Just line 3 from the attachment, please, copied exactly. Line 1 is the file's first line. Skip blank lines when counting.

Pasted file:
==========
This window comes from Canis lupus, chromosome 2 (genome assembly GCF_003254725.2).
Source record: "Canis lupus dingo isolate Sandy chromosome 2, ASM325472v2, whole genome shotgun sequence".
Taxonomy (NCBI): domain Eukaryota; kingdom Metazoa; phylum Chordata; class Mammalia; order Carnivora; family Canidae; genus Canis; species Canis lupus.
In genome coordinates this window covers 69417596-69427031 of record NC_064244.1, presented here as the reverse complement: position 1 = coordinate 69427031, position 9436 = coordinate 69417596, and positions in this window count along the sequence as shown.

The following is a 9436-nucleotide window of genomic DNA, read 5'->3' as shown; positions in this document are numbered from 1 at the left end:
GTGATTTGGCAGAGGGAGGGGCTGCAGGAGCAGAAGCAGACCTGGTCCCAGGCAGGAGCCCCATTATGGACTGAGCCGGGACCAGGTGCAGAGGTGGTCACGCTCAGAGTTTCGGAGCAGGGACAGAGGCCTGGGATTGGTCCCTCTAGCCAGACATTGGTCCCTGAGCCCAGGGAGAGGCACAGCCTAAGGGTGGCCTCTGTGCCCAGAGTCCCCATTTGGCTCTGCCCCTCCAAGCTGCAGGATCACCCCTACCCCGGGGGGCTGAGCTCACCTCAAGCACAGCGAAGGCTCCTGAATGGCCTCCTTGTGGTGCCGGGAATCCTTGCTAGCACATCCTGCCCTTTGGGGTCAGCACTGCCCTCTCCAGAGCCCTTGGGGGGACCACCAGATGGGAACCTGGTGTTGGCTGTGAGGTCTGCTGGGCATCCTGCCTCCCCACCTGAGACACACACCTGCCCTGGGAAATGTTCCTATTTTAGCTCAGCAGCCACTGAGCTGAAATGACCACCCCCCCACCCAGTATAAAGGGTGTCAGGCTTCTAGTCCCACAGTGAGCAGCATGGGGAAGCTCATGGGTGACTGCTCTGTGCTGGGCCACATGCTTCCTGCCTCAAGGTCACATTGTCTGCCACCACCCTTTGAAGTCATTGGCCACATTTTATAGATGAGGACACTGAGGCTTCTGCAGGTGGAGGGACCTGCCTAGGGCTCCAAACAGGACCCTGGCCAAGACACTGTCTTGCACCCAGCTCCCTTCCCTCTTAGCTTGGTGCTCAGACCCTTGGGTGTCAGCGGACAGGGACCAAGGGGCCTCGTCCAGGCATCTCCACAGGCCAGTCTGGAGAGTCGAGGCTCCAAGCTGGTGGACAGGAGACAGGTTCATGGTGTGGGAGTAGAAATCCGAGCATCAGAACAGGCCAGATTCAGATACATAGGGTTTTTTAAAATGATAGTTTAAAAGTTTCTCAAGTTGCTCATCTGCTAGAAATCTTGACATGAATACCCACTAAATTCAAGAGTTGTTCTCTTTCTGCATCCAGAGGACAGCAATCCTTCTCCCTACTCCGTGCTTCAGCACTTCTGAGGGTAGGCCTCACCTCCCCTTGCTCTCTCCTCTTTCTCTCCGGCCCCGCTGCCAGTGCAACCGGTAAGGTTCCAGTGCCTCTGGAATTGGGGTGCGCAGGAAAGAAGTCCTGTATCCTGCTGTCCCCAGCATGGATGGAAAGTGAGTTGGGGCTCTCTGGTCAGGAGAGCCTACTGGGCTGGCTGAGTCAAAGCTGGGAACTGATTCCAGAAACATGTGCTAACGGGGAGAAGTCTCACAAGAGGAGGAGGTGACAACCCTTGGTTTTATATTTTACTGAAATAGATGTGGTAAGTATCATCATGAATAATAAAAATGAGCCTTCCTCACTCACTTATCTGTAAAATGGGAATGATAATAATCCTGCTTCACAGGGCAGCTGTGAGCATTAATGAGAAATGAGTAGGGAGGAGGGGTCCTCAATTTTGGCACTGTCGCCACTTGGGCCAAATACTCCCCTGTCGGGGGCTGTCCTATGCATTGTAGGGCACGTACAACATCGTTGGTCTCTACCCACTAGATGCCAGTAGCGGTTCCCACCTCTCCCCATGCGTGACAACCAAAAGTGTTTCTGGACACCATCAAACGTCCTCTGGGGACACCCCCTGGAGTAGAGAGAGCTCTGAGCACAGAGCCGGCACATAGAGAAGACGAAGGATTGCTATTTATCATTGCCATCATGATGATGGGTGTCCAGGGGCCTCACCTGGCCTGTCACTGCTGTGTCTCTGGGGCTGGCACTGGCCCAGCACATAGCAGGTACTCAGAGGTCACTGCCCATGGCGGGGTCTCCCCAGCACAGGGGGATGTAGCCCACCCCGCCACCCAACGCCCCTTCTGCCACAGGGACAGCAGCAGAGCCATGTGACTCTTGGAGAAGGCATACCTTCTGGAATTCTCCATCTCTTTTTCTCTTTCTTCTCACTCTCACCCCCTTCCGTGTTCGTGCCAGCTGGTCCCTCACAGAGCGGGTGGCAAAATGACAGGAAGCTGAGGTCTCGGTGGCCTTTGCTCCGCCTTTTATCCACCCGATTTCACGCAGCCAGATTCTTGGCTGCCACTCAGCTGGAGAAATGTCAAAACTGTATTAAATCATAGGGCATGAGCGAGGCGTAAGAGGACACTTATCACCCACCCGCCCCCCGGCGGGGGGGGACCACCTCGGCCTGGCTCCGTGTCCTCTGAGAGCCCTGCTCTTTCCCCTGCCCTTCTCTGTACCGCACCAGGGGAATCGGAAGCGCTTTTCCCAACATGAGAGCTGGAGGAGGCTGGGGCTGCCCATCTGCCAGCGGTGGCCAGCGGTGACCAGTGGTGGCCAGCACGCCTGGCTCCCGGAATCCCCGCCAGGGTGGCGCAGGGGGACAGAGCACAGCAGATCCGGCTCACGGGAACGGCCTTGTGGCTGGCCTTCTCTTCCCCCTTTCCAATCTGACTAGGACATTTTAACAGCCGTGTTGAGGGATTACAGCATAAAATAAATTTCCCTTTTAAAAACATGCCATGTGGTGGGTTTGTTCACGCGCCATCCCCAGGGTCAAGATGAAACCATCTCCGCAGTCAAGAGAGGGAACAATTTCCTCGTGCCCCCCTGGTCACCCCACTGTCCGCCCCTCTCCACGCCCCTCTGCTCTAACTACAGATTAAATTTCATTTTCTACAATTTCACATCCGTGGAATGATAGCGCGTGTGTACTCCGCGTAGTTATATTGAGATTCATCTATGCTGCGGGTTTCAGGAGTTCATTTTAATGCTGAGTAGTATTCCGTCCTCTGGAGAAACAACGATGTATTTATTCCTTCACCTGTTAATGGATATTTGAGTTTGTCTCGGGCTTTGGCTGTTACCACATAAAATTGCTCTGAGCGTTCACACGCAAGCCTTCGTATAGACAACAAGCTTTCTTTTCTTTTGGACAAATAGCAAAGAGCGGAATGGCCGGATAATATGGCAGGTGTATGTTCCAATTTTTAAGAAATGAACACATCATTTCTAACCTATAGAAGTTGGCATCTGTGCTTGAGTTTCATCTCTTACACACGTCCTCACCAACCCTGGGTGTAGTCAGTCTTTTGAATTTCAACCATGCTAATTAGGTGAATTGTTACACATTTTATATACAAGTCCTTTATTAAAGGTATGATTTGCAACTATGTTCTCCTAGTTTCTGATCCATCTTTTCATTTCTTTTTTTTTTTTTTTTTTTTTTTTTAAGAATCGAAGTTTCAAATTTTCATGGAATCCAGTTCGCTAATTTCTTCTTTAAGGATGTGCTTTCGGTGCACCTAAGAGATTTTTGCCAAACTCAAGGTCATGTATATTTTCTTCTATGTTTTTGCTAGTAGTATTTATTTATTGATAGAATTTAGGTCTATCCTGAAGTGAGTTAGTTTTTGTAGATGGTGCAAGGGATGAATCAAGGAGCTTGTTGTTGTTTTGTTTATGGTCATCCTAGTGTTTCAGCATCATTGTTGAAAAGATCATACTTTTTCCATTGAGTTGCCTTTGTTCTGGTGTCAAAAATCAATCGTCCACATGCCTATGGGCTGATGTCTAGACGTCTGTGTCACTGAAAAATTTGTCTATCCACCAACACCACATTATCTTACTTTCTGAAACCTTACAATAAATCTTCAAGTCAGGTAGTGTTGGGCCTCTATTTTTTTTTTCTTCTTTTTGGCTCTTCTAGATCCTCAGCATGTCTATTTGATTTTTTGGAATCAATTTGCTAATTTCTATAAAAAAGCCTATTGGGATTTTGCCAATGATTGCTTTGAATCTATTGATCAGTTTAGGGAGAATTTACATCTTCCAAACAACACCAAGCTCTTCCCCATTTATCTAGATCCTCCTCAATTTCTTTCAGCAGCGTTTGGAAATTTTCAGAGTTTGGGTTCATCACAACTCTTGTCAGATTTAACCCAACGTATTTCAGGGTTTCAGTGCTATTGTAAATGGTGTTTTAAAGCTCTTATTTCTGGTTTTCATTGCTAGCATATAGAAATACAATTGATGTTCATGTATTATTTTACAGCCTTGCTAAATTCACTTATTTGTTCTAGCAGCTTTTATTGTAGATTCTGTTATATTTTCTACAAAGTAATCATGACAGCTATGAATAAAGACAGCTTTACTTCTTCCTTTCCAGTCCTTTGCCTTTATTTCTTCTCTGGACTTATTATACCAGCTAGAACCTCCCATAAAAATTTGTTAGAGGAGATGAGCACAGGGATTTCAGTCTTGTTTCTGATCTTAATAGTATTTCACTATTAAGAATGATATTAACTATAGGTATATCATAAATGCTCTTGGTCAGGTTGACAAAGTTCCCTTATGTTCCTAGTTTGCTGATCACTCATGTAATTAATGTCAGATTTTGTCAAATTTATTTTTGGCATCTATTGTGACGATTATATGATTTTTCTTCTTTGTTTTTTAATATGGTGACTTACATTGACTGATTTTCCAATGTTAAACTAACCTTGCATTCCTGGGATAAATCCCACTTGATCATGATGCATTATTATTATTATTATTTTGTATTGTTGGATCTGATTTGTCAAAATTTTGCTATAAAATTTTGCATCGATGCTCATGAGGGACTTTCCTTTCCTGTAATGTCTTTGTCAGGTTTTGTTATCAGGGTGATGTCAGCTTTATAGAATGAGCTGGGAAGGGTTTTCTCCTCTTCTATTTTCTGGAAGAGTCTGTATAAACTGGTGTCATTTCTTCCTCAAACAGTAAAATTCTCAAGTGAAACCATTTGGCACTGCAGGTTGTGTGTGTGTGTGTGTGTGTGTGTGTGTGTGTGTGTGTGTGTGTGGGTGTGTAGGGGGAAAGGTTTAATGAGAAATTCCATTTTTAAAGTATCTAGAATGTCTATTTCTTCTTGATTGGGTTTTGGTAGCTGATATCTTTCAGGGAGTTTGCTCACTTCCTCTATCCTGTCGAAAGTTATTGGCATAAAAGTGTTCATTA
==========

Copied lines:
Taxonomy (NCBI): domain Eukaryota; kingdom Metazoa; phylum Chordata; class Mammalia; order Carnivora; family Canidae; genus Canis; species Canis lupus.